Donald Trump dolls

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Donald Trump doll
TypeDoll
CompanyStevenson Entertainment Group
CountryUnited States
AvailabilitySeptember 2004–
MaterialsPlastic
FeaturesDigital sound chip

Several dolls based on Donald Trump have been created since 2004, beginning with the release of a 12-inch Trump doll by Stevenson Entertainment Group, which signed a licensing deal with The Trump Organization. The doll includes 17 phrases recorded by Trump.

During and after Trump's 2016 presidential campaign, various artists created their own Trump dolls, which included voodoo dolls and failed plans to produce Trump Troll dolls. FCTRY, a Brooklyn-based toy company, also launched their own Trump doll in 2016.

2004 doll[edit]

History[edit]

In February 2004, officials for Stevenson Entertainment Group LLC – a toy company based in Schaumburg, Illinois – attended an industry trade show in New York, where plans for a miniature Donald Trump figure were conceived.[1] Victor Btesh, the president of Hot Records and an employee of Stevenson Entertainment Group, had auditioned to be a contestant on the second season of Trump's reality television series, The Apprentice. Although Btesh did not qualify as a contestant, he pitched the concept of a miniature Trump figure to Donald Trump, who "loved the idea" according to Btesh. A deal was made between Stevenson Entertainement Group and The Trump Organization,[2][3] with Trump receiving an undisclosed amount of royalties from Stevenson Entertainment Group as part of a licensing agreement.[1][4]

During a business trip in Los Angeles in April 2004, Trump visited a studio hired by Stevenson so his entire head could be scanned, to aid the doll's sculptors.[1][4] The doll was announced on May 1, 2004.[2] Stevenson Entertainment Group planned to ship at least 100,000 dolls to U.S. toy chains and distributors in August 2004, with an expected nationwide release the following month. The dolls were meant to capitalize on the success of The Apprentice.[1] Trump considered the concept to be a "fun idea" as long as the doll would look and sound like him, while his spokesperson said, "Mr. Trump thinks that imitation is the highest form of flattery."[1]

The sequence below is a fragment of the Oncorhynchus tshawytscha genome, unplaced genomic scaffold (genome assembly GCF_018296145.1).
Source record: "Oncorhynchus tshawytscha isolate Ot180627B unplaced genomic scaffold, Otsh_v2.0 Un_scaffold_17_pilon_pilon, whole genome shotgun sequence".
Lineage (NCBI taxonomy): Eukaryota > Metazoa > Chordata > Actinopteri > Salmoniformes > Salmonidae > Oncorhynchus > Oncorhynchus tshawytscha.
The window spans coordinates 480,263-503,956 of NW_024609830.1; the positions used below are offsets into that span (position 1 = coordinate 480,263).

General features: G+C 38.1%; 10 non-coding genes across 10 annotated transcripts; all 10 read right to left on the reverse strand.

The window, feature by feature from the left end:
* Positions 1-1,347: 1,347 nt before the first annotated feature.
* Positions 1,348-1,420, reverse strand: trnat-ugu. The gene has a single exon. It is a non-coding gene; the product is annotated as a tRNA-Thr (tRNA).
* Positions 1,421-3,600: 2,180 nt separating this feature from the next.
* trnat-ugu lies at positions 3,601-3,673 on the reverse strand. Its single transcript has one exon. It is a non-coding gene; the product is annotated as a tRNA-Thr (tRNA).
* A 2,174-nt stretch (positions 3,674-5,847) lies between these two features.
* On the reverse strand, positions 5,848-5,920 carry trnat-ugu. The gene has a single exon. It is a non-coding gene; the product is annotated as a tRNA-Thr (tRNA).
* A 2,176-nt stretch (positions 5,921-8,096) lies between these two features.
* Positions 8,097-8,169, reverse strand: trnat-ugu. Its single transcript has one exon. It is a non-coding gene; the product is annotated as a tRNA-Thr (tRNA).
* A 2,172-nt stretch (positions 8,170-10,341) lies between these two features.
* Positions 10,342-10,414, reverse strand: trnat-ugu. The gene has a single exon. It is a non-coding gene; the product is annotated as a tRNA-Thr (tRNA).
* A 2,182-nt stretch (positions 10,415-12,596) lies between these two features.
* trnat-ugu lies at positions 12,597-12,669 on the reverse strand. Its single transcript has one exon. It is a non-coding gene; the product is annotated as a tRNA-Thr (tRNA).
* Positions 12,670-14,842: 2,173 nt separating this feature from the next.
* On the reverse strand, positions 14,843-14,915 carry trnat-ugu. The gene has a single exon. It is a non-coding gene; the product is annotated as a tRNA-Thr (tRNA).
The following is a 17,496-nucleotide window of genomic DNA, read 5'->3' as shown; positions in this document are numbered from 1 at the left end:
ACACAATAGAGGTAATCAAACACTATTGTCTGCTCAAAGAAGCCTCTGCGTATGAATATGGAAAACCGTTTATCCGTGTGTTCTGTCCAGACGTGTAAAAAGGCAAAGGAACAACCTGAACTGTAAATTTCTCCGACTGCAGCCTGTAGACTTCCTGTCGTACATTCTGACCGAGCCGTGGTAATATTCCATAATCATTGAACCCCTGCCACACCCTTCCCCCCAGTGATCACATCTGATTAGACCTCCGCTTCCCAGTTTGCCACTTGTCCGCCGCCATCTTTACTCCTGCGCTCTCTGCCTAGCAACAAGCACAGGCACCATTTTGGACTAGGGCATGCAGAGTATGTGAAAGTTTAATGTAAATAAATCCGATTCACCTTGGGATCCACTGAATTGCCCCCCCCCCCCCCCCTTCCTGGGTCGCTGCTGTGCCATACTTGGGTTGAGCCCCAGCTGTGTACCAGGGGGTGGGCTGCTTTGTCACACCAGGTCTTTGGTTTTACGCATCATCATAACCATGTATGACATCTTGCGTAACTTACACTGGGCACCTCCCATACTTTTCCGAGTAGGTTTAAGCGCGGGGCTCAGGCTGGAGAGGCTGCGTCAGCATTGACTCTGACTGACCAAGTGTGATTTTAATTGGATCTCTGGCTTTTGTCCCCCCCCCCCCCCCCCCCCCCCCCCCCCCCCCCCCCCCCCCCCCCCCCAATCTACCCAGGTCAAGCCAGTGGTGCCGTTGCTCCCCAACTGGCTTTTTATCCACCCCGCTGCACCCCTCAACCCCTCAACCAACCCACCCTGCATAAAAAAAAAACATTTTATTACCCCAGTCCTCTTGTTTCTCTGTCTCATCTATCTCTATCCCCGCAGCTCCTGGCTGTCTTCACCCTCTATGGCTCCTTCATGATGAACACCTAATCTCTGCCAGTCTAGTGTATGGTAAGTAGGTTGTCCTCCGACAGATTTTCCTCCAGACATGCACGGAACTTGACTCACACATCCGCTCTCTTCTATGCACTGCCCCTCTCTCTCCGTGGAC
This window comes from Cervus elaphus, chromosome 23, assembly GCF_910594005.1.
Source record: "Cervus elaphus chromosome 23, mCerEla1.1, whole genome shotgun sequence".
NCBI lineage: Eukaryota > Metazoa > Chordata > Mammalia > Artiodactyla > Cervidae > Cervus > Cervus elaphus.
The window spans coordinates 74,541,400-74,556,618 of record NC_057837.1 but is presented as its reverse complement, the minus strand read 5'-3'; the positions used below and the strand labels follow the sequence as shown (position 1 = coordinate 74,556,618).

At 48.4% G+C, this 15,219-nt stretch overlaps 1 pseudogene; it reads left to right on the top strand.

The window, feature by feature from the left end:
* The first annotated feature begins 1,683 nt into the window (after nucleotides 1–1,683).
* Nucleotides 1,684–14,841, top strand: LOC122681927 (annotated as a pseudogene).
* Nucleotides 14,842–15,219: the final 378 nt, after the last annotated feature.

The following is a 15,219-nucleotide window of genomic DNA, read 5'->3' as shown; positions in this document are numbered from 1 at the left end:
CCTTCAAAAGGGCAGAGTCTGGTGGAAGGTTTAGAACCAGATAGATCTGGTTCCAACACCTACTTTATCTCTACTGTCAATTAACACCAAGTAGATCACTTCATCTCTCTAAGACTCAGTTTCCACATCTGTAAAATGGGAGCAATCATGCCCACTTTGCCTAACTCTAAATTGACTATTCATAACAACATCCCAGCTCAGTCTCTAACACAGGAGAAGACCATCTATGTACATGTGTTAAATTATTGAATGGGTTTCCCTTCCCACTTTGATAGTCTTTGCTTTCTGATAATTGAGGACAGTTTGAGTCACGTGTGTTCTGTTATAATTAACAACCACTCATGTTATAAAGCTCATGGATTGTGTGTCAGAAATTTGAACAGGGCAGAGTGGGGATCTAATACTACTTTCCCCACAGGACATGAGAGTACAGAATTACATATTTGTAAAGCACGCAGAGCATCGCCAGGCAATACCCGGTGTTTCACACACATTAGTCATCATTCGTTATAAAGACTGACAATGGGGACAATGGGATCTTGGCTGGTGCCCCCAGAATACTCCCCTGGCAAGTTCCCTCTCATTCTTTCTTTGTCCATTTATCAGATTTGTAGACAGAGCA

The Trump doll was released on September 23, 2004,[5] at a price of $26.99.[6] Prior to its nationwide release, the doll was on Amazon.com's list of top-selling new action figures.[7] On September 29, 2004, Trump appeared at a marketing event held at a Toys "R" Us store in New York City's Times Square to promote the doll.[8][6][9] The dolls were manufactured in China.[3]

During the 2016 U.S. presidential election, Republican candidate Ted Cruz used the Trump doll in one of his ads against Donald Trump, who was also a candidate in the election.[10][11] According to BBC, many supporters of Trump's candidacy brought Trump dolls to his rallies.[12]

Description[edit]

The Trump doll, made of plastic,[13] is dressed in a navy blue suit and pants, both made of cotton.[5][6] The doll stands 12 inches tall,[5] and includes non-movable hair.[1] A digital sound chip is located in the doll's chest.[7] The doll includes 17 phrases,[6] which Trump recorded.[4][12] The phrases, activated by pressing a button,[14] consist of quotes used by Trump on The Apprentice and in his 2004 book, Trump: How to Get Rich.[3] Phrases include:

  • "This one's easy for me–you're fired."[1]
  • "I have no choice but to tell you you're fired."[13]
  • "I should fire myself just for having you around."[6]
  • "You really screwed up!"[12]
  • "You really think you're a good leader? I don't."[5]
  • "Stay focused."[14][6]
  • "That was a tough one."[13]
  • "Think big and live large."[13]
  • "Have an ego. There's nothing wrong with ego."[5]
  • "Brand yourself and toot your own horn."[5]

Reception[edit]

Trump called the doll's hair "fantastic!" but said he was "not a fan of the suit."[6] The New York Daily News noted that the doll included "a very un-Trump-like suit made of less than the finest wool."[5] St. Paul Pioneer Press wrote, "Looking much younger and trimmer than Trump, the extremely flexible plastic 'likeness' of the rich businessman and TV personality resembles George W. Bush more than the face of 'The Apprentice.'"[13] In December 2004, Stevenson Entertainment Group stated that the dolls were selling well.[3]

Other dolls[edit]

In December 2004, a one-of-a-kind Donald Trump Cabbage Patch Kid was created and autographed by Trump before being auctioned on eBay, with the revenue going to St. Jude Children's Research Hospital.[15][16][17] In September 2016, Brooklyn-based toy company FCTRY launched pre-sales for a Trump doll which depicted him with a raised middle finger.[18][19][20] In November 2016, anonymous Syrian artist Saint Hoax created images depicting the fictional Trumpette fashion doll, "inspired by all the sexist things Donald Trump has said." Trump is depicted as a female doll in the images, which include comments he has made about women.[21]